The Curbsiders podcast

#91 Hotcakes: Fluid Wars, Barbershops, HTN, Aromatherapy, Coffee

April 16, 2018 | By

Keep up-to-date with this fast moving discussion of recent journal articles and thought-provoking headlines in medicine. Welcome to the first-ever Curbsiders journal club covering landmark articles from March to April 2018, plus rapid fire hot takes and the unveiling of our new hotcake based rating system. Please let us know what you liked, didn’t like and how we can make this better next month. Topics: Resident work hours, saline versus balanced IV fluids, barber shops and hypertension, coffee causes cancer, Twitter based medicine, clonidine versus spironolactone, opioids versus nonopioids and aromatherapy for nausea!

Written by: Chris J Chiu, MD; Producer: Sarah Phoebe Roberts MPH; Edited by: Matthew Watto, MD

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Part 1: Main article reviews

Each host hand-picked one article to discuss during this month’s episode. Our summaries hit the top points from each study, including the clinical question addressed, the patient populations targeted, strengths and weaknesses, and the bottom line.

  • Matt: Balanced Crystalloids vs Saline in Noncritically Ill Adults (SALT-ED trial)

See also:

Part 2: Hot Takes

“Hot Takes” are bite-sized summaries of recent articles and news headlines we thought listeners might find interesting. These six are the ones we discussed on the podcast, but many other thought-provoking recent articles are included below, so please check them out!

Article by Dr. Milton Packer about Twitter-Based Medicine

New York Times article on California ruling re: coffee and cancer risk, and a more positive take, from 2015. What does the literature say?

Rubbing alcohol helps nausea: Inhaled Isopropyl Alcohol Superior to Oral Ondansetron as an Antiemetic. A similar study can be found here.

Opioids no better than non-opioids for chronic pain

Surgeon General releases guidance on use of/training for naloxone. Check out this video demonstrating how to administer naloxone

Spironolactone vs Clonidine for resistant HTN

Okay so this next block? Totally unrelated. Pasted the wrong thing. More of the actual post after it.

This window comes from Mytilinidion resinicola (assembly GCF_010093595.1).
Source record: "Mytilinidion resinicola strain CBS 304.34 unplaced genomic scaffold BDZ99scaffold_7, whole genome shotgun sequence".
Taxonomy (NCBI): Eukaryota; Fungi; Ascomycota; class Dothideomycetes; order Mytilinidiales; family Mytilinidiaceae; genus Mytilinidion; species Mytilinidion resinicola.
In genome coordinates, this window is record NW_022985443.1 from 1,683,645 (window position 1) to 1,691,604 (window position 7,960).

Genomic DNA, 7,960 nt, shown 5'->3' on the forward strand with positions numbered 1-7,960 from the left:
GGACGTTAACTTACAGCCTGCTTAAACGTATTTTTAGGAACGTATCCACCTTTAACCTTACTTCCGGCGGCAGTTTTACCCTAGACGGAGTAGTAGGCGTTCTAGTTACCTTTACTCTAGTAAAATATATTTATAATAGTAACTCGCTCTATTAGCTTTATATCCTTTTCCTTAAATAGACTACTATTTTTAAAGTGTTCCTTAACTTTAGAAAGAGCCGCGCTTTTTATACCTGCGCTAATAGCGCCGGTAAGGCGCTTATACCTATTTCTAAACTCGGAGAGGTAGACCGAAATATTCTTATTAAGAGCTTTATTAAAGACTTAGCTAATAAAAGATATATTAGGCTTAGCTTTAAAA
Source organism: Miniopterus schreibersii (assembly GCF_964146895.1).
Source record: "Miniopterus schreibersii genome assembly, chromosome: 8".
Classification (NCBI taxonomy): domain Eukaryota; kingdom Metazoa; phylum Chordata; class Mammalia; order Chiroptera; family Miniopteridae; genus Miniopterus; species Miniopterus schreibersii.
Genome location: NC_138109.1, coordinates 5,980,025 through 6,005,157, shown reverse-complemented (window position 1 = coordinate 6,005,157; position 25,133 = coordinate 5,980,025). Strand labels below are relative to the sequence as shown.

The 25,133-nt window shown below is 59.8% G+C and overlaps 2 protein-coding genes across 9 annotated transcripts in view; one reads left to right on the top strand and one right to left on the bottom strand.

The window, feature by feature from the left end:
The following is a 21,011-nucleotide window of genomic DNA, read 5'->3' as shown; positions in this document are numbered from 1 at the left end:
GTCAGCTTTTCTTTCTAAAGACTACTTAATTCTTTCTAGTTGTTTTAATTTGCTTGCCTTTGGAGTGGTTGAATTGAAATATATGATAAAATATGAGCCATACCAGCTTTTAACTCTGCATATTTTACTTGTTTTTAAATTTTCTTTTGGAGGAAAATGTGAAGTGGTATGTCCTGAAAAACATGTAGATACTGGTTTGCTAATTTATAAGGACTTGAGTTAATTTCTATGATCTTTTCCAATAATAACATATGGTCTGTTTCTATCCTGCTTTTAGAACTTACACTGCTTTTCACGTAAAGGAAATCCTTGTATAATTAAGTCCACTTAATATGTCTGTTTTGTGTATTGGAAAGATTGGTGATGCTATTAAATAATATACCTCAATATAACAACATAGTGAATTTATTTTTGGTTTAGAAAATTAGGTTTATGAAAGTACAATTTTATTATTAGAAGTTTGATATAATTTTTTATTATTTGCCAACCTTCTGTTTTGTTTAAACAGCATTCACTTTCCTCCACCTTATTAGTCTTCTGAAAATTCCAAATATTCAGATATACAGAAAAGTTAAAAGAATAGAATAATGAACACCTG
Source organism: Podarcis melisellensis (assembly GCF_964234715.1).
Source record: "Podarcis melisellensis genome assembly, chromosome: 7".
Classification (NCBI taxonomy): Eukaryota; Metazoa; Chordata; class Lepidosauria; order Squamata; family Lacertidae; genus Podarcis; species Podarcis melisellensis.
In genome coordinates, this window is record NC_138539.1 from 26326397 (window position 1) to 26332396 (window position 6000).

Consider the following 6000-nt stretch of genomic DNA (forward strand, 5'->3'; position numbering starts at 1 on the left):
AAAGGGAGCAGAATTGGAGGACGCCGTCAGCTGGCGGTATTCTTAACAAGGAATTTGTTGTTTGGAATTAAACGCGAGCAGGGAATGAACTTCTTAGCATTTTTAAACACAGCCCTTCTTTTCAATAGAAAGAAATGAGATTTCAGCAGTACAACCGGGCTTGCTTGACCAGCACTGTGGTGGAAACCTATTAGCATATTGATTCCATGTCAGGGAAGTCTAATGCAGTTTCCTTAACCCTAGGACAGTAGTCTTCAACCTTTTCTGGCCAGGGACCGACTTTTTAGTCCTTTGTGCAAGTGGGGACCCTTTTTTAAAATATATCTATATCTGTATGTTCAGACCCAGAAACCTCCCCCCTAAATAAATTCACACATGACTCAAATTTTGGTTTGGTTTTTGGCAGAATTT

Honorable Hot-Take Mentions

These didn’t make it into the podcast but are worth a read! Note: “Hot take” does not equal endorsement.

  1. NephMadness 2018 Winner: Keri Cavanaugh’s editorial; Fedric Finkelstein’s editorial
  2. 2017 IDSA Clinical Practice Guideline for C-diff infections
  3. ACS evaluation using CCTA vs standard of care
  4. Procalcitonin Testing to Guide Abx Therapy in Acute Upper and Lower Respiratory Tract Infections
  5. Liberal Glucose Control in ICU patients with diabetes: before and after study.
  6. Should stress tests be done urgently in low-risk patients with suspected ACS?
  7. Core IM’s recent episode on Latent TBI:
  8. NYT article on why tPA should be used more in stroke.
  9. ACP suggests new Hemoglobin A1C targets!!! (stay tuned for a future full episode about this)

Time stamps

  • 00:00 Disclaimer
  • 00:35 Host intros, featuring special guest and correspondent Chris Chiu, MD
  • 01:30 Introducing a new Curbsiders segment!
  • 03:20 First article: Duty-Hour Flexibility Trial
  • 08:55 Second article: Trial of Blood-Pressure Reduction in Black Barbershops
  • 14:27 Third article: SALT-ED Trial
  • 20:00 Hot takes—intro
  • 20:36 Hot take #1, Dr. Milton Packer and Twitter-based medicine
  • 24:07 Hot take #2, Coffee and cancer risk
  • 26:24 Hot take #3 Aromatherapy for nausea
  • 28:10 Hot take #4 Opiates vs. non-opiates for chronic pain
  • 29:00 Hot take #5, Surgeon general’s statement on naloxone
  • 29:46 Hot take #6, Spironolactone vs clonidine for resistant HTN
  • 31:54 Outro & announcements


  1. April 24, 2018, 11:20am Louise Lindenmeyr writes:

    Hi Curbside cool dudes - I am a family nurse practitioner who commutes to a community health center in Hudson NY every day 45 minutes in a radio dead zone. Now that I can listen to you guys I can speed along and grab some pearls along the way, helping me feel smart when I get to work. Thanks so much - love almost all your episodes except the really complicated hospitalist stuff which thankfully I don't need to know.

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